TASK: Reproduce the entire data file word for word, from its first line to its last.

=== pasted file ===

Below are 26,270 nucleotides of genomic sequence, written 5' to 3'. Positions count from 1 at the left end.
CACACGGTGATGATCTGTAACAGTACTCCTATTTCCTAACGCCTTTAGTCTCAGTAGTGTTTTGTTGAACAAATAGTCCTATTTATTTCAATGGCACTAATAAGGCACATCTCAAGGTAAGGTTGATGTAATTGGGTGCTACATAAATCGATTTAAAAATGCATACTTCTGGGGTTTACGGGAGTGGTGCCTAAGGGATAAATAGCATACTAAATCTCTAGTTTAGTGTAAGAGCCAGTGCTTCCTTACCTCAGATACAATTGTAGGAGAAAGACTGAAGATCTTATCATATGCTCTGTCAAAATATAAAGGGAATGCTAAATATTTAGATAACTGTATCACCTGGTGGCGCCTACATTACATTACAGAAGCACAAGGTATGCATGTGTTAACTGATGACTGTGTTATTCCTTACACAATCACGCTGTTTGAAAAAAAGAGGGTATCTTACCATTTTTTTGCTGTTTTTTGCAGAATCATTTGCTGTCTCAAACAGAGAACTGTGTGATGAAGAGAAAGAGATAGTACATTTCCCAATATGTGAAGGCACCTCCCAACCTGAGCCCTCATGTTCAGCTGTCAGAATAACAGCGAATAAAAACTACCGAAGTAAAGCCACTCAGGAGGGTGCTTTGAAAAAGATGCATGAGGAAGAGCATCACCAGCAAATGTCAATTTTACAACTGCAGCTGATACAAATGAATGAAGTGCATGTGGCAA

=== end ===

Below are 26,270 nucleotides of genomic sequence, written 5' to 3'. Positions count from 1 at the left end.
CACACGGTGATGATCTGTAACAGTACTCCTATTTCCTAACGCCTTTAGTCTCAGTAGTGTTTTGTTGAACAAATAGTCCTATTTATTTCAATGGCACTAATAAGGCACATCTCAAGGTAAGGTTGATGTAATTGGGTGCTACATAAATCGATTTAAAAATGCATACTTCTGGGGTTTACGGGAGTGGTGCCTAAGGGATAAATAGCATACTAAATCTCTAGTTTAGTGTAAGAGCCAGTGCTTCCTTACCTCAGATACAATTGTAGGAGAAAGACTGAAGATCTTATCATATGCTCTGTCAAAATATAAAGGGAATGCTAAATATTTAGATAACTGTATCACCTGGTGGCGCCTACATTACATTACAGAAGCACAAGGTATGCATGTGTTAACTGATGACTGTGTTATTCCTTACACAATCACGCTGTTTGAAAAAAAGAGGGTATCTTACCATTTTTTTGCTGTTTTTTGCAGAATCATTTGCTGTCTCAAACAGAGAACTGTGTGATGAAGAGAAAGAGATAGTACATTTCCCAATATGTGAAGGCACCTCCCAACCTGAGCCCTCATGTTCAGCTGTCAGAATAACAGCGAATAAAAACTACCGAAGTAAAGCCACTCAGGAGGGTGCTTTGAAAAAGATGCATGAGGAAGAGCATCACCAGCAAATGTCAATTTTACAACTGCAGCTGATACAAATGAATGAAGTGCATGTGGCAA